Lou Bradley
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Lou Bradley


Band Americana Country


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"Lou Bradley "La la la not listening" review Nulla/EMI"

"Country folk singer songwriter Lou Bradley delivers a stunning follow-up to her 2007 debut. This is a truly beautiful album with simple, yet thoughtful, lyrics." 4 stars. Jonathon Moran, Sunday Telegraph - Sunday Telegraph


" Love someone" - album. 4 radio singles, 3 video clips award nominated.
" La la la not listening" - album. 3 radio singles, 1 video clip. Signed with EMI Australia



“I always find it a bit weird being labeled a particular style of singer or songwriter. And especially when it comes to poor old country music. It often gets such a bad rap. A bit unfair I reckon, considering modern music, as we know it originally came down from the mountains as old country folk songs. Ask Bob Dylan. Don’t get me wrong, there is plenty of crap country music, but there is plenty of crap of all kinds of music… I just love a well written song played and sung by people who mean it – in any genre.”
Lou Bradley has just released her second album La La La Not Listening, led by a title track directed at those that would dare pigeonhole or try to stifle this free spirited, ARIA and CMAA nominated, talent. It’s her first through the Slim Dusty and Joy McKean Nulla label.
Lou calls it ‘Hillbilly Pop’ or maybe ‘Bohemian Country’. Which makes sense, considering she grew up on Sydney’s northern beaches, left home at 15 and joined a rock band, married the guitarist and had all three of their children by the time she was 24, was an ‘A’ philosophy student until she realised she was sick of only talking about a good life and decided to run away with her family and move to the hills of Mullumbimby and live one. Living happily ever after was the plan as they settled in this idyllic locale playing music and writing songs. They are still there and still doing that.
“I remember someone told me when I was playing at a café in Mullumbimby, that I sounded like a country singer and my songs were like country songs,” Lou says. “It never really occurred to me what sort of singer I was. Some of my songs are about the land, some are about people and some about life and how it all seems to me.”
All of them come from a real place. So real that some times the honesty is a little unsettling for those closest to her. The first time her husband and guitarist Phil Chaffer heard the harrowing Curl Up And Die he asked if everything was alright within their relationship.
“The songs come from a real place but it’s theatrical as well,” Lou explains. “You can be down for a few hours and you dive down into that real state and then when it comes out as a song it sounds like it’s been going on for years and you are gonna die from it. It can come from a real place but the fact is you make it into a song.”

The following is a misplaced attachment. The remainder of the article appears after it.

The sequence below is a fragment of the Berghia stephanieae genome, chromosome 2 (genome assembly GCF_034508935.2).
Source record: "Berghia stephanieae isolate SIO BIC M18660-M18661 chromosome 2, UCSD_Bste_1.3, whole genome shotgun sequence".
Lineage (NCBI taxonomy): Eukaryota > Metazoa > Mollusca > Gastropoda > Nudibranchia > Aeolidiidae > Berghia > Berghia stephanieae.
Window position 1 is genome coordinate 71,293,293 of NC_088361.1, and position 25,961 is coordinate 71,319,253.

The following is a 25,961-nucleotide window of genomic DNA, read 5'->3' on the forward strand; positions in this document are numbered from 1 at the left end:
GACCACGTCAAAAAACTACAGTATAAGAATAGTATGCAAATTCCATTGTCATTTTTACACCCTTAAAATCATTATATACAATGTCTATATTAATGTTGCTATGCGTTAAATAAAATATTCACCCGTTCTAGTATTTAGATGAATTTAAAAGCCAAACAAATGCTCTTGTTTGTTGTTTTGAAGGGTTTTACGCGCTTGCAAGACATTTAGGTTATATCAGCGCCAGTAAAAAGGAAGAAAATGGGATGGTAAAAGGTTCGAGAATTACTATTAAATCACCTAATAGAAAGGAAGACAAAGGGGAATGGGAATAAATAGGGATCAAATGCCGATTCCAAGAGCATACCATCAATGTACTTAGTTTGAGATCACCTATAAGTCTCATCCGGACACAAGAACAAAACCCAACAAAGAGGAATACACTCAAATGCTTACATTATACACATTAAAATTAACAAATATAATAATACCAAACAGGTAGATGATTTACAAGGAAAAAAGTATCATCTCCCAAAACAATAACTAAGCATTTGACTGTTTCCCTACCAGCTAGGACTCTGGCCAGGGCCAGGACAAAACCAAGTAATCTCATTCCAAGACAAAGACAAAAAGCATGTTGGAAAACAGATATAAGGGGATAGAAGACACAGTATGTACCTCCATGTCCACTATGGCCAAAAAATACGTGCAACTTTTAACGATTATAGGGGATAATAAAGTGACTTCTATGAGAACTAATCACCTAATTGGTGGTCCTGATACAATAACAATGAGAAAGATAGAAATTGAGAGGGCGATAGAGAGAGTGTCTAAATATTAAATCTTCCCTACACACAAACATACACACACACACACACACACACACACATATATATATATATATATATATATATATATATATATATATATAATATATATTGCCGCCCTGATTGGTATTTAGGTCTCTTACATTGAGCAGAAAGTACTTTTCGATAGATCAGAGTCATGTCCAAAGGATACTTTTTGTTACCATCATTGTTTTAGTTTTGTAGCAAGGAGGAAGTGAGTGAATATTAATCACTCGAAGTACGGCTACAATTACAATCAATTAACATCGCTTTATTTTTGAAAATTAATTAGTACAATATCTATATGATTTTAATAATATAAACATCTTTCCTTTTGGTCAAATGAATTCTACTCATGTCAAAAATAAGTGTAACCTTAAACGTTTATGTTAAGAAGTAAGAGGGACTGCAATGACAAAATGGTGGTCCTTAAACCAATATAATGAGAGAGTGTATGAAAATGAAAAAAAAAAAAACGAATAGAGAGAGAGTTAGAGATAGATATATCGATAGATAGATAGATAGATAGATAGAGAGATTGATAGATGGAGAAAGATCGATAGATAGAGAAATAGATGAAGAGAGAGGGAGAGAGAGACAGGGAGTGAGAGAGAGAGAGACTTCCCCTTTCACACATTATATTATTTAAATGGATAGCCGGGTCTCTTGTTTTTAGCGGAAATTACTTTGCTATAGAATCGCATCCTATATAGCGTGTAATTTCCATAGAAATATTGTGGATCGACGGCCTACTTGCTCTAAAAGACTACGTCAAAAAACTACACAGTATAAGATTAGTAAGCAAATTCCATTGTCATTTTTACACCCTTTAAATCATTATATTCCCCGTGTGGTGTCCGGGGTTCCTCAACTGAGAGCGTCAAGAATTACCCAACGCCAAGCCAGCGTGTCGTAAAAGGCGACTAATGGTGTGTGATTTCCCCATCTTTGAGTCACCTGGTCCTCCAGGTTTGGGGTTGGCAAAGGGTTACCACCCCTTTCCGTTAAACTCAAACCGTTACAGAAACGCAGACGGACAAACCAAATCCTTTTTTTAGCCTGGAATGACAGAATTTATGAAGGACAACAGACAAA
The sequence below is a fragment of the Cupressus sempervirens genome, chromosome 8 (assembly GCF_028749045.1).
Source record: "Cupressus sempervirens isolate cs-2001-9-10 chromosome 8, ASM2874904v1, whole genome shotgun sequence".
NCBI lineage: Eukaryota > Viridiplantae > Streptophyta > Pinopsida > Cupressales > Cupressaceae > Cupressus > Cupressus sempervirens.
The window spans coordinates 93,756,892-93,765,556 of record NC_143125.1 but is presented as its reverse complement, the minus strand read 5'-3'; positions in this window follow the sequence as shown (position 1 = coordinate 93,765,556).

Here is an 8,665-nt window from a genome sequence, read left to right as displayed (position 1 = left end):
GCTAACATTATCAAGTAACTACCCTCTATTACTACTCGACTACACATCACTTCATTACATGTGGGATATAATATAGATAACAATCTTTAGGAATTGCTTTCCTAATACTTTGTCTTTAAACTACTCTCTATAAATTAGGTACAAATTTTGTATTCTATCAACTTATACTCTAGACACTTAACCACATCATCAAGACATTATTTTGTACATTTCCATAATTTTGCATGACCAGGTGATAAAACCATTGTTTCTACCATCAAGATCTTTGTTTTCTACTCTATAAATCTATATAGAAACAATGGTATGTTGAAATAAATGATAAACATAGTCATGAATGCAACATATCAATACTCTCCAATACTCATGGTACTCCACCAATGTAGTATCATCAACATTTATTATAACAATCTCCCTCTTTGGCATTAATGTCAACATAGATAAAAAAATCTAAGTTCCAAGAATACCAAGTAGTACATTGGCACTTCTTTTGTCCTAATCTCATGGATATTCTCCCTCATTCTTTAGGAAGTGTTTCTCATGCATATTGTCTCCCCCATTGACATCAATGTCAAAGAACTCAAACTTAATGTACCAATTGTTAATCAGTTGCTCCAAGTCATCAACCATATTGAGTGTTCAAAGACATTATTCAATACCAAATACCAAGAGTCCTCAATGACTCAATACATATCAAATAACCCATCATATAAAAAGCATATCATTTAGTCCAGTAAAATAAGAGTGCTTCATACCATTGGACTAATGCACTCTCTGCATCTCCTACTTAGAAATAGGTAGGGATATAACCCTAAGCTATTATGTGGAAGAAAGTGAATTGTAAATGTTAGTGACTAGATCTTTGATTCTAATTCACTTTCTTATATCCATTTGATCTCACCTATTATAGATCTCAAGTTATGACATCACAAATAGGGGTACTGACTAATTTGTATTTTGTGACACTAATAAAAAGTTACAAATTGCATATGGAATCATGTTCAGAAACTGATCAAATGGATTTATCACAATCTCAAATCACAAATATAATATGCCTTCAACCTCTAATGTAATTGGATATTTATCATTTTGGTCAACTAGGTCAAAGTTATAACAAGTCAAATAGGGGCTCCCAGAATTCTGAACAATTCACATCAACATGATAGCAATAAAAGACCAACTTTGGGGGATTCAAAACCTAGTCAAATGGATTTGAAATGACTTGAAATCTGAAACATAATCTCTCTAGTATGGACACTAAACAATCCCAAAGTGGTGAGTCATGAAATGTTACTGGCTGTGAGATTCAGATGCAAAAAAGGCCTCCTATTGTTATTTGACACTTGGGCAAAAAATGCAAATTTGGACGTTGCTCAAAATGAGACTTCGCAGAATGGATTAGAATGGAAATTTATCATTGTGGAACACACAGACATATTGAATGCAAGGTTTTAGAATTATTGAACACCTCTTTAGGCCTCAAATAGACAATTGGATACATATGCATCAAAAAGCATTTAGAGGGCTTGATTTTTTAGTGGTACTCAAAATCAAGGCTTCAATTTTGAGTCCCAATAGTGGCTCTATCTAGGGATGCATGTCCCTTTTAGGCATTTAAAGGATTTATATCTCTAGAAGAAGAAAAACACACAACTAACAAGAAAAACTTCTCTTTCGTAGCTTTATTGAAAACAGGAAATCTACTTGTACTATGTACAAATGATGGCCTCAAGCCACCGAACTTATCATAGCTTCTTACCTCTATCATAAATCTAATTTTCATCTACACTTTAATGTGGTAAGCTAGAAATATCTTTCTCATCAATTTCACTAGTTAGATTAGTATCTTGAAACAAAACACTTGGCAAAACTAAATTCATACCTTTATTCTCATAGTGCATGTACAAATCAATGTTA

She then adds playfully, “It doesn’t hurt to keep him (i.e. Phil) guessing.”
Lou’s casual, unrushed attitude to life extends to her career. In 2005 she was included among the inaugural recipients of the John Butler Seed, a talent grant that enabled Lou (and 25 of her closest family and friends) to pile into an old bus for a four week tour through the heart of Australia to promote her debut release, a self-titled and self funded E.P (titled Hillbilly Pop). They were based with the Mutitjulu tribe, the traditional custodians of Uluru, for three days. The heart-touching experience would provide the inspiration for Uluru, the first official single to be taken from La La La Not Listening.
February 2007 saw the release of the ARIA & CMAA Awards nominated album Love Someone. In early 2008 Lou began woodshedding material for her follow up. She wasn’t expecting it would take 18 months but the intervening period led her to producer/artist Shane Nicholson who agreed to pare down Lou’s unwieldy batch of 40 songs to the dozen you hear on La La La Not Listening.
The album was recorded at The Sound Hole, the studio built at the back of the North Coast home he shares with wife Kasey Chambers. The producer handpicked the musicians including Bill Chambers, Mick Albeck, Mark Collins and the rhythm section of John Watson and Ian Lees. Two of Lou and Phil’s three children (Jackson and Lucy Chaffer, who sings the hidden track, her own composition Why Don’t They Love Our Land) also make an appearance.
The producer’s quiet demeanour supplied an obvious complement to the chatty singer but despite their very different personalities, the album’s sessions were harmonious.
“We agreed it would be nice to make something quite sparse and earthy. Shane had good ideas and he’s a good listener. He thinks for a long time. Sometimes I thought I was working with someone in a coma,” she jokes. “He’d say one word in a whole day it seemed.”
Shane’s recollection of the experience is, as expected a little more polite.
"Lou Bradley is a singer/songwriter that's resolutely honest and true to her art. Working her way through folk, pop, bluegrass and old-time country, she covers all bases with oodles of conviction. This album was a lot of fun to make. The good ones always are!"
A good one ...The man is far too modest.